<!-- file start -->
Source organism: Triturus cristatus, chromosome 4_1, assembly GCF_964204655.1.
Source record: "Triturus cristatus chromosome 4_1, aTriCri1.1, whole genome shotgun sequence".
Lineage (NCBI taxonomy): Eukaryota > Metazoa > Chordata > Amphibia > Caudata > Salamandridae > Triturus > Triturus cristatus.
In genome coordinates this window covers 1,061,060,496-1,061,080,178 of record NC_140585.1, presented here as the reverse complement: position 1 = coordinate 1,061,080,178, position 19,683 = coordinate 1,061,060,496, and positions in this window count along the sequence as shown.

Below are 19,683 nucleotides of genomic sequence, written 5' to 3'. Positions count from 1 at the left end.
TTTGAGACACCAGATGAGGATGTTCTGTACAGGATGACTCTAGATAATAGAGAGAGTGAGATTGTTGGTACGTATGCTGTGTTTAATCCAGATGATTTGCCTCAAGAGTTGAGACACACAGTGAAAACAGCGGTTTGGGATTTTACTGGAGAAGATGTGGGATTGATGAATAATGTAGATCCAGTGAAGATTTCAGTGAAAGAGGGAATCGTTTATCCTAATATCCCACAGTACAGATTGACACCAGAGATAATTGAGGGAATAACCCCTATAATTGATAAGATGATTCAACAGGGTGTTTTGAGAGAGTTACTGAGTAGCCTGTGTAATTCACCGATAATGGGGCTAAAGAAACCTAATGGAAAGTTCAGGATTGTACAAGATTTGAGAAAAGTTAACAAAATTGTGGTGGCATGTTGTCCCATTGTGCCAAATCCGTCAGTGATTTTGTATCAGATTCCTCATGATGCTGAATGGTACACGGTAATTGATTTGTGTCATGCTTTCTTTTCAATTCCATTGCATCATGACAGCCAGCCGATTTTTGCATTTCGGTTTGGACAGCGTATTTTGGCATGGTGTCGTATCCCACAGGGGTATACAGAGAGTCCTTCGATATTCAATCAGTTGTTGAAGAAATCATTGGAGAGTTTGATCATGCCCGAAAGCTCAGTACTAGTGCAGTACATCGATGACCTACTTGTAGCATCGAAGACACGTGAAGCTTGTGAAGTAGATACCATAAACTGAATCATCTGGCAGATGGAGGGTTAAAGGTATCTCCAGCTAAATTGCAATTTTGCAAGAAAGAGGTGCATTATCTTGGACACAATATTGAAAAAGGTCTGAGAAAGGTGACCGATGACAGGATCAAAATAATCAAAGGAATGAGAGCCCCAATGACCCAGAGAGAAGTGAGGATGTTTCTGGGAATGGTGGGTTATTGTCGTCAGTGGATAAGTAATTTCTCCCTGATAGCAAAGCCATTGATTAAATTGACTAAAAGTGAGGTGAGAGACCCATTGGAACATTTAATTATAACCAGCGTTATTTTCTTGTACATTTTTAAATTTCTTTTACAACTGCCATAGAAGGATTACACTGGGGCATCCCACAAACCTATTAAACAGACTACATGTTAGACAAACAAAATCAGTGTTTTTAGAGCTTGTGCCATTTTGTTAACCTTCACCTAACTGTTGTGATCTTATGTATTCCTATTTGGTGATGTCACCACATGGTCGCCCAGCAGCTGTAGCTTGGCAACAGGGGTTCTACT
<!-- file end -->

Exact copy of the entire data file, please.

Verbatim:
Source organism: Triturus cristatus, chromosome 4_1, assembly GCF_964204655.1.
Source record: "Triturus cristatus chromosome 4_1, aTriCri1.1, whole genome shotgun sequence".
Lineage (NCBI taxonomy): Eukaryota > Metazoa > Chordata > Amphibia > Caudata > Salamandridae > Triturus > Triturus cristatus.
In genome coordinates this window covers 1,061,060,496-1,061,080,178 of record NC_140585.1, presented here as the reverse complement: position 1 = coordinate 1,061,080,178, position 19,683 = coordinate 1,061,060,496, and positions in this window count along the sequence as shown.

Below are 19,683 nucleotides of genomic sequence, written 5' to 3'. Positions count from 1 at the left end.
TTTGAGACACCAGATGAGGATGTTCTGTACAGGATGACTCTAGATAATAGAGAGAGTGAGATTGTTGGTACGTATGCTGTGTTTAATCCAGATGATTTGCCTCAAGAGTTGAGACACACAGTGAAAACAGCGGTTTGGGATTTTACTGGAGAAGATGTGGGATTGATGAATAATGTAGATCCAGTGAAGATTTCAGTGAAAGAGGGAATCGTTTATCCTAATATCCCACAGTACAGATTGACACCAGAGATAATTGAGGGAATAACCCCTATAATTGATAAGATGATTCAACAGGGTGTTTTGAGAGAGTTACTGAGTAGCCTGTGTAATTCACCGATAATGGGGCTAAAGAAACCTAATGGAAAGTTCAGGATTGTACAAGATTTGAGAAAAGTTAACAAAATTGTGGTGGCATGTTGTCCCATTGTGCCAAATCCGTCAGTGATTTTGTATCAGATTCCTCATGATGCTGAATGGTACACGGTAATTGATTTGTGTCATGCTTTCTTTTCAATTCCATTGCATCATGACAGCCAGCCGATTTTTGCATTTCGGTTTGGACAGCGTATTTTGGCATGGTGTCGTATCCCACAGGGGTATACAGAGAGTCCTTCGATATTCAATCAGTTGTTGAAGAAATCATTGGAGAGTTTGATCATGCCCGAAAGCTCAGTACTAGTGCAGTACATCGATGACCTACTTGTAGCATCGAAGACACGTGAAGCTTGTGAAGTAGATACCATAAACTGAATCATCTGGCAGATGGAGGGTTAAAGGTATCTCCAGCTAAATTGCAATTTTGCAAGAAAGAGGTGCATTATCTTGGACACAATATTGAAAAAGGTCTGAGAAAGGTGACCGATGACAGGATCAAAATAATCAAAGGAATGAGAGCCCCAATGACCCAGAGAGAAGTGAGGATGTTTCTGGGAATGGTGGGTTATTGTCGTCAGTGGATAAGTAATTTCTCCCTGATAGCAAAGCCATTGATTAAATTGACTAAAAGTGAGGTGAGAGACCCATTGGAACATTTAATTATAACCAGCGTTATTTTCTTGTACATTTTTAAATTTCTTTTACAACTGCCATAGAAGGATTACACTGGGGCATCCCACAAACCTATTAAACAGACTACATGTTAGACAAACAAAATCAGTGTTTTTAGAGCTTGTGCCATTTTGTTAACCTTCACCTAACTGTTGTGATCTTATGTATTCCTATTTGGTGATGTCACCACATGGTCGCCCAGCAGCTGTAGCTTGGCAACAGGGGTTCTACT